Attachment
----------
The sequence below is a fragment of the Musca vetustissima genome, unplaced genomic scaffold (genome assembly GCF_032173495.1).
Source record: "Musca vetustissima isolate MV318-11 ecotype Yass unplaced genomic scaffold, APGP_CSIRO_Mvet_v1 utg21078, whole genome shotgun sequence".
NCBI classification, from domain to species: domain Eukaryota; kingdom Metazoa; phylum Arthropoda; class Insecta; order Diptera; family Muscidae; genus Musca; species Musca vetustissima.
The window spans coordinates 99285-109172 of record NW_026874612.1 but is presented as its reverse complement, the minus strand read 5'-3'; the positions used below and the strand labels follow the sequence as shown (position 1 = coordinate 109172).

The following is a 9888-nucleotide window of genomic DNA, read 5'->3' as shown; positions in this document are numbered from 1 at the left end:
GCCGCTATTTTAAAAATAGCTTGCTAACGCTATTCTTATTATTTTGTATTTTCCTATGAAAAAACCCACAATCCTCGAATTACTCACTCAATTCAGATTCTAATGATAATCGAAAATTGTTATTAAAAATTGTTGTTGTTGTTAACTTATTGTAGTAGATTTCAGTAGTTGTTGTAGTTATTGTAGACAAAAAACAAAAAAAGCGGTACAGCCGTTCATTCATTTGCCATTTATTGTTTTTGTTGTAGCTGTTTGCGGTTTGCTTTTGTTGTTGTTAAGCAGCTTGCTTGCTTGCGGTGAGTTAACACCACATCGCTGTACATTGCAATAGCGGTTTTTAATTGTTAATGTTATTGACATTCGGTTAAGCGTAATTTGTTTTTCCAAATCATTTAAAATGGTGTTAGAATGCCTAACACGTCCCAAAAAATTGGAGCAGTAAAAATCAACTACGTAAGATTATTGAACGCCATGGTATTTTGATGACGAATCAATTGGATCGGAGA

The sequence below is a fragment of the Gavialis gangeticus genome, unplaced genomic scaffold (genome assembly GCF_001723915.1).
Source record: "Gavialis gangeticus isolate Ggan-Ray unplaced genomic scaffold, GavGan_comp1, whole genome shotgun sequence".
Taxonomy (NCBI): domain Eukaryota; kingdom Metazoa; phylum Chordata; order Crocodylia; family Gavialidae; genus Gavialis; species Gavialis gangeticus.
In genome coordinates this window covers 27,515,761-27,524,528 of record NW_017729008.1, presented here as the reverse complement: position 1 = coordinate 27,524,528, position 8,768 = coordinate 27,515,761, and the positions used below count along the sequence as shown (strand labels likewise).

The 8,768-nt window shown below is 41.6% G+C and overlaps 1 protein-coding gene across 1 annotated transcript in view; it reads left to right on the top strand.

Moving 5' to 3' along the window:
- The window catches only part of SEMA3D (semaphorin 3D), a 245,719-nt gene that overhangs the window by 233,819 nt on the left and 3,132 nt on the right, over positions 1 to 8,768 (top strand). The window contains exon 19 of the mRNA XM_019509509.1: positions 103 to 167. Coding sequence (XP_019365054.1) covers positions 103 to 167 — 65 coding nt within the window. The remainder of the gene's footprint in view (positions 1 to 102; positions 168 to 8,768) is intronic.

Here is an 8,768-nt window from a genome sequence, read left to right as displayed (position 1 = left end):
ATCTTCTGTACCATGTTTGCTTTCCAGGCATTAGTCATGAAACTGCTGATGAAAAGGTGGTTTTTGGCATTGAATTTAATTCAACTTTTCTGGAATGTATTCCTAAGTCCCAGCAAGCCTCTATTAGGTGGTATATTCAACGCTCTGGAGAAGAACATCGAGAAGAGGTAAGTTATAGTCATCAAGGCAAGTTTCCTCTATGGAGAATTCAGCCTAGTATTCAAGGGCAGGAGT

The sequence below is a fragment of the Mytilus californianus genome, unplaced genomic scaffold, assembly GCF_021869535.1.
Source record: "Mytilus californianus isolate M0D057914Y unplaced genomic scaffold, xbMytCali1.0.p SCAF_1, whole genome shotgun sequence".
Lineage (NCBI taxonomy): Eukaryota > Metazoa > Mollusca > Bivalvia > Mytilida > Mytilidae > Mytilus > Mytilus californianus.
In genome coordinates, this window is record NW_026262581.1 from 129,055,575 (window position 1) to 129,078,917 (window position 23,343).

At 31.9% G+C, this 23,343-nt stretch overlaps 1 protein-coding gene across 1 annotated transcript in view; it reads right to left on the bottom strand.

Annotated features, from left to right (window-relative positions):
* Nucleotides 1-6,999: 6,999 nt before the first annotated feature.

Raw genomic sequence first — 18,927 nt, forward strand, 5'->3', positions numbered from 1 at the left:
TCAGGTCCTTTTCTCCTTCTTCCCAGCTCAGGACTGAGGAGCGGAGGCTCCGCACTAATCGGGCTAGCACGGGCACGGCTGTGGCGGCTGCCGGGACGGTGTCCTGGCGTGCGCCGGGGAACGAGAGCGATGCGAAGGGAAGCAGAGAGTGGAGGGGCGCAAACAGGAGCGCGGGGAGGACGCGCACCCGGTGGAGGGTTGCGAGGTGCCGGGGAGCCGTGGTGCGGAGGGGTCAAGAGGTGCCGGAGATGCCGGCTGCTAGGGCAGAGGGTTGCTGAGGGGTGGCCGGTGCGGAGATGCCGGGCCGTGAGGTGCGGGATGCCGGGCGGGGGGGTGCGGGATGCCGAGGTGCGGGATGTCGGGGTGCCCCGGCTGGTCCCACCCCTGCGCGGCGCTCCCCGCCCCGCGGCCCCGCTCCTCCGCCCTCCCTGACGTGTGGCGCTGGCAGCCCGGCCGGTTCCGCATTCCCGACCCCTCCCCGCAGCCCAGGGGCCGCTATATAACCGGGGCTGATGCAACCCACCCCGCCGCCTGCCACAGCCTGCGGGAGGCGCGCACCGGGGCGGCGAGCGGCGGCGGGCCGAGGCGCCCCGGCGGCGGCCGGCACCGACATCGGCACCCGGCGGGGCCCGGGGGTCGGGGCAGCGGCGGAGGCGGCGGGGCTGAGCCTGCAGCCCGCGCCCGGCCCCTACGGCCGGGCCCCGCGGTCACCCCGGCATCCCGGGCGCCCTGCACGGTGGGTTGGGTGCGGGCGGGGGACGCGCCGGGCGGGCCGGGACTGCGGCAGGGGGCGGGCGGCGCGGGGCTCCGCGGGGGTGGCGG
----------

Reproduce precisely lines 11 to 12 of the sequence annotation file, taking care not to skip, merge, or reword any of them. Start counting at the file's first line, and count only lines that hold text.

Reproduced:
The 8,768-nt window shown below is 41.6% G+C and overlaps 1 protein-coding gene across 1 annotated transcript in view; it reads left to right on the top strand.

Moving 5' to 3' along the window: